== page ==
Greenwich Academy – Upper School

Greenwich Academy
Greenwich Academy
  • Client Greenwich Academy
  • Expertise K–12 Education
  • Region North America
  • Location Greenwich, Connecticut, United States

Project Facts
  • Status Construction Complete
  • Completion Year 2002
  • Size Building Height: 42 feet Number of Stories: 2 Building Gross Area: 55,000
  • Awards
    2005, Honor Award: K-12 Educational Facilities Design, AIA – Boston Society of Architects 2004, Design Distinction Award for Environments, Interior Design 2003, Outstanding Projects Award, AIA – New York State 2005, Design Award: Educational Facilities, Award of Excellence, AIA – Committee on Architecture for Education (CAE) 2002, Award of Excellence, AIA – New York State 2003, Excellence in Design Award, AIA – New York State 2002, Design Award: Architecture, AIA – New York City Chapter
  • Collaborators
    Atkinson Koven Feinberg Engineers Brown Sardina Redniss & Mead Inc. Diblasi Associates, P.C. Fogarty Cohen Selby & Nemiroff Florian Holzherr Robert Polidori Photography, Ltd.
Project Facts
  • Status Construction Complete
  • Completion Year 2002
  • Size Building Height: 42 feet Number of Stories: 2 Building Gross Area: 55,000
  • Awards
    2005, Honor Award: K-12 Educational Facilities Design, AIA – Boston Society of Architects 2004, Design Distinction Award for Environments, Interior Design 2003, Outstanding Projects Award, AIA – New York State 2005, Design Award: Educational Facilities, Award of Excellence, AIA – Committee on Architecture for Education (CAE) 2002, Award of Excellence, AIA – New York State 2003, Excellence in Design Award, AIA – New York State 2002, Design Award: Architecture, AIA – New York City Chapter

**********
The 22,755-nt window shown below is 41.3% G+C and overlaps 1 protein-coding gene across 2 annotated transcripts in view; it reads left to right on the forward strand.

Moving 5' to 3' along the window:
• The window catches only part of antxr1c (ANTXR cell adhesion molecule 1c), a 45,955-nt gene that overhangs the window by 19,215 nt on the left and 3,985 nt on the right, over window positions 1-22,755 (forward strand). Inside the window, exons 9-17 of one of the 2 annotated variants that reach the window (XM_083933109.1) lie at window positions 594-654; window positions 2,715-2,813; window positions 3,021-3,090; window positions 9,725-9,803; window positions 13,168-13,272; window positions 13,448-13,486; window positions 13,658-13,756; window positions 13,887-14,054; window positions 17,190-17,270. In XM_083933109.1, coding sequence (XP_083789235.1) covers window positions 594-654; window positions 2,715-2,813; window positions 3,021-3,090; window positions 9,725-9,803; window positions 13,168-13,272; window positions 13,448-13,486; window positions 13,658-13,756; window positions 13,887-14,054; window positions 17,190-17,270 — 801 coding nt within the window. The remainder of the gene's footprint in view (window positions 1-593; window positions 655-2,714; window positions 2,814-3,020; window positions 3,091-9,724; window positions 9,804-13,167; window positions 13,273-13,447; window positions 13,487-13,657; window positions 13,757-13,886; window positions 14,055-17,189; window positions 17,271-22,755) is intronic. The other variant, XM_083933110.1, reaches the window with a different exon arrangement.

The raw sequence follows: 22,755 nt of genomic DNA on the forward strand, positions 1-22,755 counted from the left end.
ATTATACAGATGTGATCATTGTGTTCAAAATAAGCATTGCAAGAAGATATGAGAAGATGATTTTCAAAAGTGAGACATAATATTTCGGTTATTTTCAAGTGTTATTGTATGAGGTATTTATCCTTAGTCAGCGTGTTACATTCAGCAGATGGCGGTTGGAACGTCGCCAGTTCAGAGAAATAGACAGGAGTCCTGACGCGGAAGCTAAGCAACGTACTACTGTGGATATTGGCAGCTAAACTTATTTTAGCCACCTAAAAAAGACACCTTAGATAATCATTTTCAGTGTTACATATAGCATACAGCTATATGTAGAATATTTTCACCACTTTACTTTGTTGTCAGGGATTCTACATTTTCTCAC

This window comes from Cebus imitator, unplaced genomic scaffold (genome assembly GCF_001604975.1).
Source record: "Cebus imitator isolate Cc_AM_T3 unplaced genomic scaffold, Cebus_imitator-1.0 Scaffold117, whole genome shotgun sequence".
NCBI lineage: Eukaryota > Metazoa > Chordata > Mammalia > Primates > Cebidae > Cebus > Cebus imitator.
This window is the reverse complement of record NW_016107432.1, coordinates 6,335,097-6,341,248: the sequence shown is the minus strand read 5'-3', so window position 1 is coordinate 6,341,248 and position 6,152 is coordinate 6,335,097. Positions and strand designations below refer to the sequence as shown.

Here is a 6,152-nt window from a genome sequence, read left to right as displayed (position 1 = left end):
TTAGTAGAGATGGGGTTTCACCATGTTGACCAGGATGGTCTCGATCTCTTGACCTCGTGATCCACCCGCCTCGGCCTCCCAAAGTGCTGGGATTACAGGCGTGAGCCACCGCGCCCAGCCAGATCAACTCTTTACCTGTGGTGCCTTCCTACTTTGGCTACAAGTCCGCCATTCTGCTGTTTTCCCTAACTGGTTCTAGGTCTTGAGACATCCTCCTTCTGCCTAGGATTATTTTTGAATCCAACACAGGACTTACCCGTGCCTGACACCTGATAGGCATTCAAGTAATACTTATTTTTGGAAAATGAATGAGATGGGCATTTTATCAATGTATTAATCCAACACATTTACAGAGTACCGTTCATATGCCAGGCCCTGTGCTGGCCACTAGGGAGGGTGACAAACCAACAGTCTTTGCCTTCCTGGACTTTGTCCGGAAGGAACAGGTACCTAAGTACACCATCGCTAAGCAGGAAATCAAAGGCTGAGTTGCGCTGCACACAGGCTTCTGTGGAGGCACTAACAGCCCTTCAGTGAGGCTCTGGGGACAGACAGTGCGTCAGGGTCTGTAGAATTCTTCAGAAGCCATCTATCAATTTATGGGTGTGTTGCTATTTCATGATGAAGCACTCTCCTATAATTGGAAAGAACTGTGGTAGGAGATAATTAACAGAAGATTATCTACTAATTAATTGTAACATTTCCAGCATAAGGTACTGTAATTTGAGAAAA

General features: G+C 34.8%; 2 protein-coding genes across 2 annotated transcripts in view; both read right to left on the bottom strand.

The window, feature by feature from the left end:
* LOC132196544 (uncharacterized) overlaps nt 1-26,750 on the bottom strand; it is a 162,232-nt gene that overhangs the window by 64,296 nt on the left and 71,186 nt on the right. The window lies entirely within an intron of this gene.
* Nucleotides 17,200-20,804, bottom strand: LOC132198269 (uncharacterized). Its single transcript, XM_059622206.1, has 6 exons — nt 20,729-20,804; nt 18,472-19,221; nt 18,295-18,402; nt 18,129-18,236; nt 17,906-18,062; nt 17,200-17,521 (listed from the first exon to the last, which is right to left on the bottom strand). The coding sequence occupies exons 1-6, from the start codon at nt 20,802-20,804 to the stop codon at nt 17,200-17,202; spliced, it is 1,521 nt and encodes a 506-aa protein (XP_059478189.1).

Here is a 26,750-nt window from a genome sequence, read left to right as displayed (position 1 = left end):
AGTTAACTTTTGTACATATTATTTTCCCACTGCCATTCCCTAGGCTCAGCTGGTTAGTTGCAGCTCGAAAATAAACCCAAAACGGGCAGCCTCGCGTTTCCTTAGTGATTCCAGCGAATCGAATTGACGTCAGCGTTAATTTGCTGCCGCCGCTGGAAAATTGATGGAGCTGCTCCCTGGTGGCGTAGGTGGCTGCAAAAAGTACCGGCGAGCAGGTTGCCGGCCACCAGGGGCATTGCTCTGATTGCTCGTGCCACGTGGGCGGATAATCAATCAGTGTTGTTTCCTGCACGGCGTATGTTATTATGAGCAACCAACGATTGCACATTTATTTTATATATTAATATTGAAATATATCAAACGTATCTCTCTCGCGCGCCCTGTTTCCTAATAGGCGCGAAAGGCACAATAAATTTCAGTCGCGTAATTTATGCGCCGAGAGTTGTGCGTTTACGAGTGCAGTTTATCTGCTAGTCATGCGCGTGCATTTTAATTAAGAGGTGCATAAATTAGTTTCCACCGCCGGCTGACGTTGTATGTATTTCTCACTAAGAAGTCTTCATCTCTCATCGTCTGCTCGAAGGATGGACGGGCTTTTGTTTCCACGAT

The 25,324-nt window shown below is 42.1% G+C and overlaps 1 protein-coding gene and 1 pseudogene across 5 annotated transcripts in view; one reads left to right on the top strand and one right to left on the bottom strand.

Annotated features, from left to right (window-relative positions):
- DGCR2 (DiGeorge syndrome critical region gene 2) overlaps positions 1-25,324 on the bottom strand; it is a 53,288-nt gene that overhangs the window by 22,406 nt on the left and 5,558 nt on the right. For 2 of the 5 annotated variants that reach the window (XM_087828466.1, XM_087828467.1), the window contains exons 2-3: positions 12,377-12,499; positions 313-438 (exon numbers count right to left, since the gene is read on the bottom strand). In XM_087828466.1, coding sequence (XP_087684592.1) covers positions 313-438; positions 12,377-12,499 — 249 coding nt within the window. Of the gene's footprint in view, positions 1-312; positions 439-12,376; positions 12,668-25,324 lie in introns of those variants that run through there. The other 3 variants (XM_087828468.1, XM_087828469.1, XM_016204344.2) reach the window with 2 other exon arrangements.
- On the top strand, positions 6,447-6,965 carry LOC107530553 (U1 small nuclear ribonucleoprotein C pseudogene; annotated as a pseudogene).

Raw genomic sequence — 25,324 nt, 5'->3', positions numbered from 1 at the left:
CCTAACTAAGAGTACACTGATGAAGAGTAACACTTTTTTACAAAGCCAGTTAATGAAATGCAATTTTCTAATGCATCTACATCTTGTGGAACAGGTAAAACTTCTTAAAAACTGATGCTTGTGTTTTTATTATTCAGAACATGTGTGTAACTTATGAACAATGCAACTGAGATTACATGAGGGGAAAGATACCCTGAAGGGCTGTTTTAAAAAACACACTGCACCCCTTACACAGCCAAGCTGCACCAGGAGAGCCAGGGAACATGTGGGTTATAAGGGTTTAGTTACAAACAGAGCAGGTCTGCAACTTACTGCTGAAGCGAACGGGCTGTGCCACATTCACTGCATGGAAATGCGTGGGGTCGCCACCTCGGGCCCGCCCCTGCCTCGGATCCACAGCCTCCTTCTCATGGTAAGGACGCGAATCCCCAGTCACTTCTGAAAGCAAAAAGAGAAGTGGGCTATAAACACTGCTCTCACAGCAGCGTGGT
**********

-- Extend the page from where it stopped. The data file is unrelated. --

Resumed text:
• Collaborators
    Atkinson Koven Feinberg Engineers Brown Sardina Redniss & Mead Inc. Diblasi Associates, P.C. Fogarty Cohen Selby & Nemiroff Florian Holzherr Robert Polidori Photography, Ltd.

Founded in 1827, the Greenwich Academy is Connecticut’s oldest preparatory school for girls. Embracing the various ways students absorb information and the freedom of education fostered by the school, this new building is a study in flexibility. It appears to grow out of the landscape, with a green roof that extends from an existing lawn over the top of the structure.

Inside, four separate spaces, each defined by a distinct color chosen by the light artist James Turrell, suggest both the separation and connection of the school’s academic pillars: science, math, arts and humanities, and the library. This relationship is further expressed through furniture on wheels that can be arranged in multiple configurations, and movable partitions that can expand and contract over time. The Greenwich Academy Upper School exemplifies how physical surroundings can subtly encourage students to think differently and fully engage their minds.